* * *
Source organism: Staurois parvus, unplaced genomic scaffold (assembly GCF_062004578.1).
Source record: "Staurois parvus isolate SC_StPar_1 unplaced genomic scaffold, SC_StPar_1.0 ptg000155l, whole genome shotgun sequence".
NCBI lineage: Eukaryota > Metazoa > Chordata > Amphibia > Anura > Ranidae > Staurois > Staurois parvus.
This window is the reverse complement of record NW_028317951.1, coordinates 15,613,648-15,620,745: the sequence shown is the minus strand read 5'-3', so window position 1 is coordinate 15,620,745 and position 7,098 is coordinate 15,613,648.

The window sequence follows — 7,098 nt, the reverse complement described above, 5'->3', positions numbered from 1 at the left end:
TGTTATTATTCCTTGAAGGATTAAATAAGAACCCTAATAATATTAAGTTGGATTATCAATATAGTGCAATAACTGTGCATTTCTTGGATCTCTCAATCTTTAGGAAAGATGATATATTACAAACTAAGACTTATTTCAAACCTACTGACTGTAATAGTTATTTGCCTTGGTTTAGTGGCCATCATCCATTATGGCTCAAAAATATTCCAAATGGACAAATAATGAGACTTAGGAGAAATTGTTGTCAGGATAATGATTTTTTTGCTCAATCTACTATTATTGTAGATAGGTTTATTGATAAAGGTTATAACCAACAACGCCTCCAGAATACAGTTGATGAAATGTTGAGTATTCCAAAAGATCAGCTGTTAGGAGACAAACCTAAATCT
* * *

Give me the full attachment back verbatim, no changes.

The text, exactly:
Source organism: Staurois parvus, unplaced genomic scaffold (assembly GCF_062004578.1).
Source record: "Staurois parvus isolate SC_StPar_1 unplaced genomic scaffold, SC_StPar_1.0 ptg000155l, whole genome shotgun sequence".
NCBI lineage: Eukaryota > Metazoa > Chordata > Amphibia > Anura > Ranidae > Staurois > Staurois parvus.
This window is the reverse complement of record NW_028317951.1, coordinates 15,613,648-15,620,745: the sequence shown is the minus strand read 5'-3', so window position 1 is coordinate 15,620,745 and position 7,098 is coordinate 15,613,648.

The window sequence follows — 7,098 nt, the reverse complement described above, 5'->3', positions numbered from 1 at the left end:
TGTTATTATTCCTTGAAGGATTAAATAAGAACCCTAATAATATTAAGTTGGATTATCAATATAGTGCAATAACTGTGCATTTCTTGGATCTCTCAATCTTTAGGAAAGATGATATATTACAAACTAAGACTTATTTCAAACCTACTGACTGTAATAGTTATTTGCCTTGGTTTAGTGGCCATCATCCATTATGGCTCAAAAATATTCCAAATGGACAAATAATGAGACTTAGGAGAAATTGTTGTCAGGATAATGATTTTTTTGCTCAATCTACTATTATTGTAGATAGGTTTATTGATAAAGGTTATAACCAACAACGCCTCCAGAATACAGTTGATGAAATGTTGAGTATTCCAAAAGATCAGCTGTTAGGAGACAAACCTAAATCT